The Greatest Brewers Performances that Time Forgot
Some of the biggest flashes in the Brewers pan
The future looks bright for the Brewers right now, thanks in large part to a number of breakout seasons from players who were not exactly expected to break out. For players like Jimmy Nelson, Chase Anderson and Travis Shaw, the expectations will be high in 2018. Hopefully, they will continue to produce. But there is always the chance that they could regress, leaving their 2017 successes to stand alone and their Brewers stardom to fade Bill-Hall-style. So this week, we’re going to take a look at a list that fans certainly hope no current Brewers will join–the greatest seasons by Brewers players that most fans have long-ago forgotten.
John Briggs, 1972. Johnny Briggs is probably the most overlooked player in franchise history. The Brewers picked up the sturdy outfielder in an early-season trade with the Phillies in 1971 and by ’72, Briggs had emerged as the team’s most potent offensive weapon. He led the team in homers (21) and OPS (.801), while finishing among the league’s top ten in homers and slugging percentage (.455). His OPS+ was a robust 141, a mark only 23 other Brewers have ever bested over a full season. He remained a plus hitter over the next two seasons (and even got some MVP votes in 1973), but rankled the Brewers’ brass by threatening to go to salary arbitration and was open in his desire to secure a big payday for his big numbers. He was off to another hot start in 1975, but was dealt to the Twins in June for Bobby Darwin, who was lauded for this high RBI totals.
Tom Murphy, 1974. The mid-1970s saw the emergence of the “fireman” in baseball, a tough-as-nails bullpen ace who came into the game when things were about to burn beyond control. Detroit’s John Heller, the White Sox Goose Gossage and Oakland’s Rollie Fingers all become stars in this role and, in the summer of 1974, Milwaukee’s Tom Murphy was as tough as any of them. Acquired from the Cardinals that offseason for utility infielder Bobby Heise, Murphy anchored the Brewers pitching staff, throwing 123 innings over 70 relief appearances and running up a sparkling 1.90 ERA. His 20 saves were second most in the AL and his 5.1 pitching WAR was tops in all of baseball for relievers. Murphy even received a handful of MVP votes that offseason. Murphy’s ERA ballooned by nearly three runs in 1975, and he was never nearly as effective again for the remainder of his career.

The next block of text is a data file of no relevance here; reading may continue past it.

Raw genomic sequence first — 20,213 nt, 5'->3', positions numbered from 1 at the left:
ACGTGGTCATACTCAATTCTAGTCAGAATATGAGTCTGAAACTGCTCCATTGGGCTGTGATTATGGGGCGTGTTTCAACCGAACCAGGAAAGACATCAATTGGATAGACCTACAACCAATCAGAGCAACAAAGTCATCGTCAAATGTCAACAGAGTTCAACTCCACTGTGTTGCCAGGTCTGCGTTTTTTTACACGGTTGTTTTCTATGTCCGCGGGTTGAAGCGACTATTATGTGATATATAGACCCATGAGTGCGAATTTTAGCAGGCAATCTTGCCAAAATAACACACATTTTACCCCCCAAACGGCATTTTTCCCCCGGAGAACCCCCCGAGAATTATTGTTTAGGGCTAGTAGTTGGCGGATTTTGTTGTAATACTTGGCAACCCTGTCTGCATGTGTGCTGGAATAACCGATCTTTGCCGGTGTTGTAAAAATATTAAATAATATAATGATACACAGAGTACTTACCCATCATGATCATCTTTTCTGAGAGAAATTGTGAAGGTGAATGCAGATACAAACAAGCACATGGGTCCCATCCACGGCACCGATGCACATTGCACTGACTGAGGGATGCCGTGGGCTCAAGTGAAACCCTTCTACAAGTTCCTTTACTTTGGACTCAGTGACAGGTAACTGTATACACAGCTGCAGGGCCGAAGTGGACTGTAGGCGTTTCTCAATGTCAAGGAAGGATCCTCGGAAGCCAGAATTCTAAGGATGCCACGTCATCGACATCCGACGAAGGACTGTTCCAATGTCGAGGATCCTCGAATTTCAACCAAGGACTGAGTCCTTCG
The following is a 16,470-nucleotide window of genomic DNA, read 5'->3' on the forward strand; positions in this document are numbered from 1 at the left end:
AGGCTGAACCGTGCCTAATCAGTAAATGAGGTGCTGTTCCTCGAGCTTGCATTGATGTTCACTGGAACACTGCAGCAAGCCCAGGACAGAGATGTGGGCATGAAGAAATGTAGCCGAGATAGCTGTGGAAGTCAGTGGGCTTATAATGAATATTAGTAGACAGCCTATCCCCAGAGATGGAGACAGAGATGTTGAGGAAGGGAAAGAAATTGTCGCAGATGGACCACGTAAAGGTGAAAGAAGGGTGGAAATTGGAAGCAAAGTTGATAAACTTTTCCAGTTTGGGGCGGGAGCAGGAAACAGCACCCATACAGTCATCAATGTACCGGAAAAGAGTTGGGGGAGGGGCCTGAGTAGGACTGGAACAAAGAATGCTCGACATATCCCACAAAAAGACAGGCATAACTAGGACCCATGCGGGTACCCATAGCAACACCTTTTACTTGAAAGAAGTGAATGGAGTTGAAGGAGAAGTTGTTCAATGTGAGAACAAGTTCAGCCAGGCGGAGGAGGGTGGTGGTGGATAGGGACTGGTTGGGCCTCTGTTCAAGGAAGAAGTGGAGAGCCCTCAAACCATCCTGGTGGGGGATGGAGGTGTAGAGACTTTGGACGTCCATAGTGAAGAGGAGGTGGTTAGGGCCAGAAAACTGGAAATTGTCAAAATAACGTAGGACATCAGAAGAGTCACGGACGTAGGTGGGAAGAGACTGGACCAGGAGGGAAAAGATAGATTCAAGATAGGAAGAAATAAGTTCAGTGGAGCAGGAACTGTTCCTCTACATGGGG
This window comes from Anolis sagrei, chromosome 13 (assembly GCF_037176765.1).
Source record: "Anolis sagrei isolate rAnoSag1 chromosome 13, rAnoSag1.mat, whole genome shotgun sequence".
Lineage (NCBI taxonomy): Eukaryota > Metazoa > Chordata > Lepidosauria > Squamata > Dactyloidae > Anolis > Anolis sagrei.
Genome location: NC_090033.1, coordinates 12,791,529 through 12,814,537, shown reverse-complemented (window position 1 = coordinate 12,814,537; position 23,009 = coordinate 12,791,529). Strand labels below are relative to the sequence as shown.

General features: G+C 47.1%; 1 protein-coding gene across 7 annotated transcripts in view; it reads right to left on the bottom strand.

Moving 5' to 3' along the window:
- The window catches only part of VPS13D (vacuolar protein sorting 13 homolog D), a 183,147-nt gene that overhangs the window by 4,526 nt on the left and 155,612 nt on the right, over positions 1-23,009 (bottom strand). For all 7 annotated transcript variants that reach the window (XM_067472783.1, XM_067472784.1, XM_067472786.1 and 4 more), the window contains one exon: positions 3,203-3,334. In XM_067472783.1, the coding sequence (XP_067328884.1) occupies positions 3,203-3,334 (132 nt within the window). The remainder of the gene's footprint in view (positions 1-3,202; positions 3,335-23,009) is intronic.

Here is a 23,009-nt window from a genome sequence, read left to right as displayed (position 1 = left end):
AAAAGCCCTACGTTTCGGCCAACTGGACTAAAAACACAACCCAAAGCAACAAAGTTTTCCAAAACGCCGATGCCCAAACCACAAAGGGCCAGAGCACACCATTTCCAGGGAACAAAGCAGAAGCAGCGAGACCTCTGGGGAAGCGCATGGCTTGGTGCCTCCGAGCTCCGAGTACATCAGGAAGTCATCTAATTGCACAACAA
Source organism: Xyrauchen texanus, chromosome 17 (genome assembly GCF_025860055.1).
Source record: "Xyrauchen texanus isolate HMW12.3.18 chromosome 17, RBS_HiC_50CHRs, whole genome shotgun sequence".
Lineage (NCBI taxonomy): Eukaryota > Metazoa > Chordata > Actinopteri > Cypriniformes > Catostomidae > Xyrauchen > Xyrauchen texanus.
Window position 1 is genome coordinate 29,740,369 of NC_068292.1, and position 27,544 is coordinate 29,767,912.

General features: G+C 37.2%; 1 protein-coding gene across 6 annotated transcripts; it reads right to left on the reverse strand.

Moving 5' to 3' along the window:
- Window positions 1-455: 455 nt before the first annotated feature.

Willie Randolph, 1991. Randolph was an aging six-time all-star who was just looking for a job when he signed with the Brewers days before the start of the 1991 season, but ended up turning in one of the greatest seasons ever by a Brewers second baseman. Taking over the starting spot for an injured Jim Gantner early in the year, Randolph slapped his way to a career-high .327 batting average (third-best in the AL) and used his keen eye on the plate to register a .424 on base percentage (second-best in the AL). It would be the last great year of Randolph’s career. He moved on to the Mets for 1992 (rewarded with a handsome raise), but struggled at the plate. He retired after the season.
Bill Wegman, 1991. Most people remember Bill Wegman as a steady, yet unspectacular, starting pitcher. But in 1991, while Willie Randolph was proving tough to get out, Wegman was one of the toughest pitchers in the AL to hit. Over 28 starts, he registered a 2.85 ERA – by far a career best–which was good enough for third-best in the AL. Wegman’s 142 ERA+ on the year remains the seventh-best among qualified Brewers starters. But even nearly winning the ERA title and posting the kind of won-loss record (15-7) that baseball writers of the era loved to see, Wegman was stiffed at the ballot box for the Cy Young award, even as pitchers like Kevin Tapani and Bill Gullickson got votes with similar numbers.
Ricky Bones, 1994. Acquired in the Gary Sheffield trade, Rocky Bones has an undue reputation as an example of why the “every team gets an all-star” rule dilutes the honor of the game. Bones was the Crew’s lone representative in 1994 but, unlike many other Brewers solo-reps of the era, he was entirely deserving of the spot. While the 3.43 ERA Bones posted on the season does immediately jump out at you, it was good enough for eighth best in the AL during the homer-happy 1994 season. Bones also placed among the league top ten in WHIP, walks per nine innings, ERA+, and pitching WAR. Bones regressed in 1995, but remained an above-average starter. He struggled badly to start the 1996 season and was traded away to the Yankees that August.
Stats courtesy of baseball-reference.com